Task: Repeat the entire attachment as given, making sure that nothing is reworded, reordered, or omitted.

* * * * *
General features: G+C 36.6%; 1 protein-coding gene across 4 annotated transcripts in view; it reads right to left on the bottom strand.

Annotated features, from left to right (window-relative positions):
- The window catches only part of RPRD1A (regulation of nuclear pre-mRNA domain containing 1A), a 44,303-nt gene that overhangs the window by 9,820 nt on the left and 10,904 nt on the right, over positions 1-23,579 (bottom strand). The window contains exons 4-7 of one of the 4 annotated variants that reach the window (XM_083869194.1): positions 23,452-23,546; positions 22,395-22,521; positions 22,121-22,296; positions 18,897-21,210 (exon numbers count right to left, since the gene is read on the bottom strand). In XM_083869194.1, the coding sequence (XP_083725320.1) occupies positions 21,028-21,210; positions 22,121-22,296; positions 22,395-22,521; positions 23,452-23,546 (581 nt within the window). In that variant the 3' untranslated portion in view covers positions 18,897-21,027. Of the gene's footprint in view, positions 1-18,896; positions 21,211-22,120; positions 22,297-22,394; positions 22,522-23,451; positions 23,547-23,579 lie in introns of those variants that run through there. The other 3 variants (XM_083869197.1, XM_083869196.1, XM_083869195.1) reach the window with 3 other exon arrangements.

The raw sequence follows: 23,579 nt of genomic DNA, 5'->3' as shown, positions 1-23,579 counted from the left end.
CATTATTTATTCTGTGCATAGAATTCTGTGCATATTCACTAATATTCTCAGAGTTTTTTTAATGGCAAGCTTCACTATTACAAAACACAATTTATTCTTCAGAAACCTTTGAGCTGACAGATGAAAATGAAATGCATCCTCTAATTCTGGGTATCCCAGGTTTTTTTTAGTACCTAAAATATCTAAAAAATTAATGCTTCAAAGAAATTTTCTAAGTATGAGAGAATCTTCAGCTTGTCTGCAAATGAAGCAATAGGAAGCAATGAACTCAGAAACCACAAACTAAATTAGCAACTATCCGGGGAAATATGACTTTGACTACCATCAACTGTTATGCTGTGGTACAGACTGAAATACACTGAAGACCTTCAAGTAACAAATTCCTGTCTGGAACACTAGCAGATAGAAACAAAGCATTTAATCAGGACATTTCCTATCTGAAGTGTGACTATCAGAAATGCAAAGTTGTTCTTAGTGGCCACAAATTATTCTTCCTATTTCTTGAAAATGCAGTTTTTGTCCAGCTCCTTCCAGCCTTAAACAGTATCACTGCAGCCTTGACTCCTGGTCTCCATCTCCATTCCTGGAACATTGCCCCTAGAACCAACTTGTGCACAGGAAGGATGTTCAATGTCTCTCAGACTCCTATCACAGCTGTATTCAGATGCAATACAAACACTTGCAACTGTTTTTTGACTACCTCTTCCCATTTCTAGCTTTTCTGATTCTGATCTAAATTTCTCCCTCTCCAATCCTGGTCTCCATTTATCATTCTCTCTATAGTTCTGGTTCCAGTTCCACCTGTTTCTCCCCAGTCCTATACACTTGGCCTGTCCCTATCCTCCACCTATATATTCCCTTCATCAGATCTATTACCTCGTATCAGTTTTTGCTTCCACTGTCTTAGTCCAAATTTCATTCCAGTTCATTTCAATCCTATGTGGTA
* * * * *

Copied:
General features: G+C 36.6%; 1 protein-coding gene across 4 annotated transcripts in view; it reads right to left on the bottom strand.

Annotated features, from left to right (window-relative positions):
- The window catches only part of RPRD1A (regulation of nuclear pre-mRNA domain containing 1A), a 44,303-nt gene that overhangs the window by 9,820 nt on the left and 10,904 nt on the right, over positions 1-23,579 (bottom strand). The window contains exons 4-7 of one of the 4 annotated variants that reach the window (XM_083869194.1): positions 23,452-23,546; positions 22,395-22,521; positions 22,121-22,296; positions 18,897-21,210 (exon numbers count right to left, since the gene is read on the bottom strand). In XM_083869194.1, the coding sequence (XP_083725320.1) occupies positions 21,028-21,210; positions 22,121-22,296; positions 22,395-22,521; positions 23,452-23,546 (581 nt within the window). In that variant the 3' untranslated portion in view covers positions 18,897-21,027. Of the gene's footprint in view, positions 1-18,896; positions 21,211-22,120; positions 22,297-22,394; positions 22,522-23,451; positions 23,547-23,579 lie in introns of those variants that run through there. The other 3 variants (XM_083869197.1, XM_083869196.1, XM_083869195.1) reach the window with 3 other exon arrangements.

The raw sequence follows: 23,579 nt of genomic DNA, 5'->3' as shown, positions 1-23,579 counted from the left end.
CATTATTTATTCTGTGCATAGAATTCTGTGCATATTCACTAATATTCTCAGAGTTTTTTTAATGGCAAGCTTCACTATTACAAAACACAATTTATTCTTCAGAAACCTTTGAGCTGACAGATGAAAATGAAATGCATCCTCTAATTCTGGGTATCCCAGGTTTTTTTTAGTACCTAAAATATCTAAAAAATTAATGCTTCAAAGAAATTTTCTAAGTATGAGAGAATCTTCAGCTTGTCTGCAAATGAAGCAATAGGAAGCAATGAACTCAGAAACCACAAACTAAATTAGCAACTATCCGGGGAAATATGACTTTGACTACCATCAACTGTTATGCTGTGGTACAGACTGAAATACACTGAAGACCTTCAAGTAACAAATTCCTGTCTGGAACACTAGCAGATAGAAACAAAGCATTTAATCAGGACATTTCCTATCTGAAGTGTGACTATCAGAAATGCAAAGTTGTTCTTAGTGGCCACAAATTATTCTTCCTATTTCTTGAAAATGCAGTTTTTGTCCAGCTCCTTCCAGCCTTAAACAGTATCACTGCAGCCTTGACTCCTGGTCTCCATCTCCATTCCTGGAACATTGCCCCTAGAACCAACTTGTGCACAGGAAGGATGTTCAATGTCTCTCAGACTCCTATCACAGCTGTATTCAGATGCAATACAAACACTTGCAACTGTTTTTTGACTACCTCTTCCCATTTCTAGCTTTTCTGATTCTGATCTAAATTTCTCCCTCTCCAATCCTGGTCTCCATTTATCATTCTCTCTATAGTTCTGGTTCCAGTTCCACCTGTTTCTCCCCAGTCCTATACACTTGGCCTGTCCCTATCCTCCACCTATATATTCCCTTCATCAGATCTATTACCTCGTATCAGTTTTTGCTTCCACTGTCTTAGTCCAAATTTCATTCCAGTTCATTTCAATCCTATGTGGTA